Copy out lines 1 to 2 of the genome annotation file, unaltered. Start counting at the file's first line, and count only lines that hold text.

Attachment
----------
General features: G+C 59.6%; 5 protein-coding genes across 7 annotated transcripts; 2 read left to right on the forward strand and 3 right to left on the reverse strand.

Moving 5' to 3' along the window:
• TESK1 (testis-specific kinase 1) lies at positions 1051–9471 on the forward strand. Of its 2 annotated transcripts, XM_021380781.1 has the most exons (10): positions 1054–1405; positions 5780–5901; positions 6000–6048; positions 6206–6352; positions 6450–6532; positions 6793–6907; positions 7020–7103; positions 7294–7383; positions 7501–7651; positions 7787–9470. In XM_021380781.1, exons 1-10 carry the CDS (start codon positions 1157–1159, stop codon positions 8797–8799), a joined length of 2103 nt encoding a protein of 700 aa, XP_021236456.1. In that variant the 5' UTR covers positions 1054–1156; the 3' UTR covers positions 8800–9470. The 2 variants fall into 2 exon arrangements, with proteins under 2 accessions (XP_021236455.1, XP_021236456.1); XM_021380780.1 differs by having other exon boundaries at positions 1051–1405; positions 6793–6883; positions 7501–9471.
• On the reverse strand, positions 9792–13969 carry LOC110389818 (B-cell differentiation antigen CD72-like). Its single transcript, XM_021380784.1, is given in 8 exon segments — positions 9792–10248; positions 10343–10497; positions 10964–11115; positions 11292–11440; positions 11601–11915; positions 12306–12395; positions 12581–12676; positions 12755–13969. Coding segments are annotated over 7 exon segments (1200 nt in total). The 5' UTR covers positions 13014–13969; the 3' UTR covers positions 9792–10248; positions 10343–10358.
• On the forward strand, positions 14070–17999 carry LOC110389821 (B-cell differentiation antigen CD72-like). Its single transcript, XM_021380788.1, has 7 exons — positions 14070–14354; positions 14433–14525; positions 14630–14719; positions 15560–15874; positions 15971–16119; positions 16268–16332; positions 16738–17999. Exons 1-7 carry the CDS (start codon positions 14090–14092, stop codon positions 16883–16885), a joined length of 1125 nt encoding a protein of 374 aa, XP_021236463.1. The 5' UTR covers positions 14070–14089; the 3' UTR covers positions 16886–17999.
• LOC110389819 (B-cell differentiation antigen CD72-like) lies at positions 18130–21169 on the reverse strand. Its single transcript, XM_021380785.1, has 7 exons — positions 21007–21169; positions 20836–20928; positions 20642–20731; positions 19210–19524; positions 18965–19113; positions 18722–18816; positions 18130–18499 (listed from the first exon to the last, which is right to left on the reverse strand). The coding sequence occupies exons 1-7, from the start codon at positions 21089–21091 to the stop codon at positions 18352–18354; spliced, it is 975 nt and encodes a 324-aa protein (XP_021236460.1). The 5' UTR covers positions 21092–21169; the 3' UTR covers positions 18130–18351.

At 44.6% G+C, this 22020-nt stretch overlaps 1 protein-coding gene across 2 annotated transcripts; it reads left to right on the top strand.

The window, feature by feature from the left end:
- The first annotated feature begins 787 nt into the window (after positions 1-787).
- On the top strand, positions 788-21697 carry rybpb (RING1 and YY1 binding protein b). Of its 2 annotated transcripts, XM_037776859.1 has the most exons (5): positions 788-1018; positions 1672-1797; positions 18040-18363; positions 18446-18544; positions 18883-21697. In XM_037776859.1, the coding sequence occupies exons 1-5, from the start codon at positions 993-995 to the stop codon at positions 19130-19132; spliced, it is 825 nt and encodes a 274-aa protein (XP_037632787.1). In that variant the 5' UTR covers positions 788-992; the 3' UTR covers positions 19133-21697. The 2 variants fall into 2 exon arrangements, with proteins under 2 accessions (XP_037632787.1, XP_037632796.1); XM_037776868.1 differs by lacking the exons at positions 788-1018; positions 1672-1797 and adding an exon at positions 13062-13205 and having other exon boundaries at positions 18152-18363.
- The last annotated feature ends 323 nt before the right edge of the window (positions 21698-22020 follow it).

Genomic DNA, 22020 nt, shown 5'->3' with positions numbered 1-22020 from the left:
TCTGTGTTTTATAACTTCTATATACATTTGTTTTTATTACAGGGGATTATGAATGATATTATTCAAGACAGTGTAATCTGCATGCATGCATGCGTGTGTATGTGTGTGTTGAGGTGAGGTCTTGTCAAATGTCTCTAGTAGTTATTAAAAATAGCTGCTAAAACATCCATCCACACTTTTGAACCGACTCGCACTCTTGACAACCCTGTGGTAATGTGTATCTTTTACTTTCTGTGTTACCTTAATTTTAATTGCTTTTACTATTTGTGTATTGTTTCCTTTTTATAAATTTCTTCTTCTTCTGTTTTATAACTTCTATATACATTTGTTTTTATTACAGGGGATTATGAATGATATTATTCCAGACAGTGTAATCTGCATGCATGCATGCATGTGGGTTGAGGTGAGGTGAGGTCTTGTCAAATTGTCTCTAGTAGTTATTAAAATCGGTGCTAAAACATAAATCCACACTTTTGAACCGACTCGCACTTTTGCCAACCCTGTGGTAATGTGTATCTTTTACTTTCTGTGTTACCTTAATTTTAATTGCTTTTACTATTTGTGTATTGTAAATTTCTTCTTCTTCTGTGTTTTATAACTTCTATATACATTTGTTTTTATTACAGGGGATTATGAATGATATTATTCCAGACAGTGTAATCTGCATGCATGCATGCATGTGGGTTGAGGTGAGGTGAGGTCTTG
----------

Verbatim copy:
General features: G+C 59.6%; 5 protein-coding genes across 7 annotated transcripts; 2 read left to right on the forward strand and 3 right to left on the reverse strand.

Moving 5' to 3' along the window: